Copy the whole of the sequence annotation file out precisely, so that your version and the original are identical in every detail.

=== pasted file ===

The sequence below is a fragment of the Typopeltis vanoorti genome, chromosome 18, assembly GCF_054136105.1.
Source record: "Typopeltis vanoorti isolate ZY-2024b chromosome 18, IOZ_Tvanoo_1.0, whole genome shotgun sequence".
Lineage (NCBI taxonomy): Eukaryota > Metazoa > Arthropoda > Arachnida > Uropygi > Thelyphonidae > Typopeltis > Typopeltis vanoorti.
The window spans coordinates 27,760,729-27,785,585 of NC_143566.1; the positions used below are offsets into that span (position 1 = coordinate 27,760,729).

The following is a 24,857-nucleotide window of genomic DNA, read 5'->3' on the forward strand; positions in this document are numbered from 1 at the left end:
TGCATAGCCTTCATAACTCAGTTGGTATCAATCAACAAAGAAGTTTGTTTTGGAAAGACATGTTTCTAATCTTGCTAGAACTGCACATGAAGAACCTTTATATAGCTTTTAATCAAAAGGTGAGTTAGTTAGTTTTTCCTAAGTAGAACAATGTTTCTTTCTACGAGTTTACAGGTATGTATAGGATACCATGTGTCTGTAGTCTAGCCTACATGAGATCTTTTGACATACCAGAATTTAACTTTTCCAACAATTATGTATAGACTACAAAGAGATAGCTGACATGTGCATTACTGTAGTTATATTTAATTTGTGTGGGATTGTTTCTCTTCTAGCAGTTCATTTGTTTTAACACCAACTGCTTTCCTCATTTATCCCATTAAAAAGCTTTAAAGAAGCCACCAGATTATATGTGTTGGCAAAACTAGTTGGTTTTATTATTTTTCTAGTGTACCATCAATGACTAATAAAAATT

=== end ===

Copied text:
The sequence below is a fragment of the Typopeltis vanoorti genome, chromosome 18, assembly GCF_054136105.1.
Source record: "Typopeltis vanoorti isolate ZY-2024b chromosome 18, IOZ_Tvanoo_1.0, whole genome shotgun sequence".
Lineage (NCBI taxonomy): Eukaryota > Metazoa > Arthropoda > Arachnida > Uropygi > Thelyphonidae > Typopeltis > Typopeltis vanoorti.
The window spans coordinates 27,760,729-27,785,585 of NC_143566.1; the positions used below are offsets into that span (position 1 = coordinate 27,760,729).

The following is a 24,857-nucleotide window of genomic DNA, read 5'->3' on the forward strand; positions in this document are numbered from 1 at the left end:
TGCATAGCCTTCATAACTCAGTTGGTATCAATCAACAAAGAAGTTTGTTTTGGAAAGACATGTTTCTAATCTTGCTAGAACTGCACATGAAGAACCTTTATATAGCTTTTAATCAAAAGGTGAGTTAGTTAGTTTTTCCTAAGTAGAACAATGTTTCTTTCTACGAGTTTACAGGTATGTATAGGATACCATGTGTCTGTAGTCTAGCCTACATGAGATCTTTTGACATACCAGAATTTAACTTTTCCAACAATTATGTATAGACTACAAAGAGATAGCTGACATGTGCATTACTGTAGTTATATTTAATTTGTGTGGGATTGTTTCTCTTCTAGCAGTTCATTTGTTTTAACACCAACTGCTTTCCTCATTTATCCCATTAAAAAGCTTTAAAGAAGCCACCAGATTATATGTGTTGGCAAAACTAGTTGGTTTTATTATTTTTCTAGTGTACCATCAATGACTAATAAAAATT